The book could have used a little more insight into the role of dark money in Wisconsin politics and of greedy money in the demise of old-line manufacturing, but it is thoughtful look at what it is like to be kicked out of the manufacturing middle class.

Apr 20, 2017

Major apologies, was I ever wrong on my guess about this book - - after 30 years as a staff writer at the Washington Post and this is the best she can do?!?!?
What in bloody creation was she doing the past thirty years? Certainly not improving her abysmal lack of reporting skills? Yes, being laid off and without money is rough, but if that's ALL she can write about . . .
OK, she did include the fact that retraining was a waste of time - - but it wasn't COUNTERINTUITIVE, as this author claims, but apparently it was to her since she evidently hasn't read any studies on this subject covering the last thirty years!!!!!
My god, what a complete waste of time this book was. Zero content.
Word up and FYI, Amy Goldstein, the Fake News non-reporter --- retraining in a jobs-offshoring economy, where in-country workers can easily be replaced by foreign visa [scab] replacement workers is useless! Can you dig it?????
There is ABSOLUTELY NO COMPARISON between the book, Glass House, by Brian Alexander, an outstanding book and achievement, and this godawful pile of wasted paper by Amy Goldstein, staff writer for thirty years on the Washington Post - - all hail Fake News! ! ! [Some day you should go back and review all the fake news they published surrounding the assassinations of President Kennedy, Rev. King and Bobby Kennedy - - wonder if Goldstein's byline appeared on any of those // stories \\????]
Goldstein ends the book with a false narrative: that the 2016 presidential election was one of the most astonishing upsets in U.S. history when Trump defeated Clinton. Negative - - the American electorate was presented with the two worst imaginable candidates: the crooked billionaire versus the crooked rich woman stooge who represents the crooked billionaires of Wall Street - - major choice!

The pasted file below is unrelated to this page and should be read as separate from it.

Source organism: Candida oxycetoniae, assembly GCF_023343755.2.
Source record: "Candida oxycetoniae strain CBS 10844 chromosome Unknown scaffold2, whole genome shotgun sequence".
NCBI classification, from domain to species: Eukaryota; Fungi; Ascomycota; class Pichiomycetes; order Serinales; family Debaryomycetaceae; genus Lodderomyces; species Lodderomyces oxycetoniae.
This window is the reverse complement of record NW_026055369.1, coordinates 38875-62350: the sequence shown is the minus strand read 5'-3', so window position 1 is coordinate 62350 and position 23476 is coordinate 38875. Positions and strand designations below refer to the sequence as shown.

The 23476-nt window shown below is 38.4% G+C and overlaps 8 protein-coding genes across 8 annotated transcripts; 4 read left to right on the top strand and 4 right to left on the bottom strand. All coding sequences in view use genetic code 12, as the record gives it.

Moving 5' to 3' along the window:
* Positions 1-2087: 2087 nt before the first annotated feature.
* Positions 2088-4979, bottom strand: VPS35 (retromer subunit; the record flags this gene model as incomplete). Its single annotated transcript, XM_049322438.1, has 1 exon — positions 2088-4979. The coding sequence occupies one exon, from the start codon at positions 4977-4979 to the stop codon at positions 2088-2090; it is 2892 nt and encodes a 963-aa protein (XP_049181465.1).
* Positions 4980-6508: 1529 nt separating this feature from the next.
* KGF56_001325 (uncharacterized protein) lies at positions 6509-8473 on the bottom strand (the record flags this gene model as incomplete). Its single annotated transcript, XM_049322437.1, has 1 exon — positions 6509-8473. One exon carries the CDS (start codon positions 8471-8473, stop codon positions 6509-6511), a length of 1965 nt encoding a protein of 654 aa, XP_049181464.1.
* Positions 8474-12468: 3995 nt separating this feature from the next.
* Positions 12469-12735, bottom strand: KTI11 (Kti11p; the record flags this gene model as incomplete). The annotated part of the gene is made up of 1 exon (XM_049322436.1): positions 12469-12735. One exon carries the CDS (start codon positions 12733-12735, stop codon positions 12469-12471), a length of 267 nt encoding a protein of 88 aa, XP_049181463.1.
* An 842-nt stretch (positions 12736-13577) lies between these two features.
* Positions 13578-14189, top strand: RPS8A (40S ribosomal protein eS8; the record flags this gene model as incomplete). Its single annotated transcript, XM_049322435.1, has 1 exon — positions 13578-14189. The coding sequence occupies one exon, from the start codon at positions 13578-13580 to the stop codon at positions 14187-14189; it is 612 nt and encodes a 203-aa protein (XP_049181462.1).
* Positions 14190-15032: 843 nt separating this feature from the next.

Clearly, the consistently accurate polls showed that in a Trump v. Sanders match, Bernie wins; in a Trump v. Clinton match, Trump wins: i.e., the candidate espousing the most populist memes was the winner! (Although obviously a rightwinger cannot be a true populist, but then a real progressive and real union member should have realized the folly, long ago, of supporting a democratic party which sells them out at every opportunity!

Apr 20, 2017

"Janesville" joins a growing family of books about the evisceration of the working class in the United States.

What sets it apart is the sophistication of its storytelling and analysis. The characters are especially memorable.

Readers will finish "Janesville" with an extremely sobering takeaway: There's scant evidence that job retraining, possibly the sole item on the menu of policy options upon which Democrats and Republicans can agree, is at all effective.

Perhaps the most powerful aspect of "Janesville" is its simple chronological structure, which allows Goldstein to show the chain reaction that something so calamitous as a plant closing can effect.

It's not without shortcomings. It can be overwhelming at first, with many characters raining down on the reader at once -- it's a bit like getting caught in a hailstorm of pick-up-sticks.

-- from the New York Times review by Jennifer Senior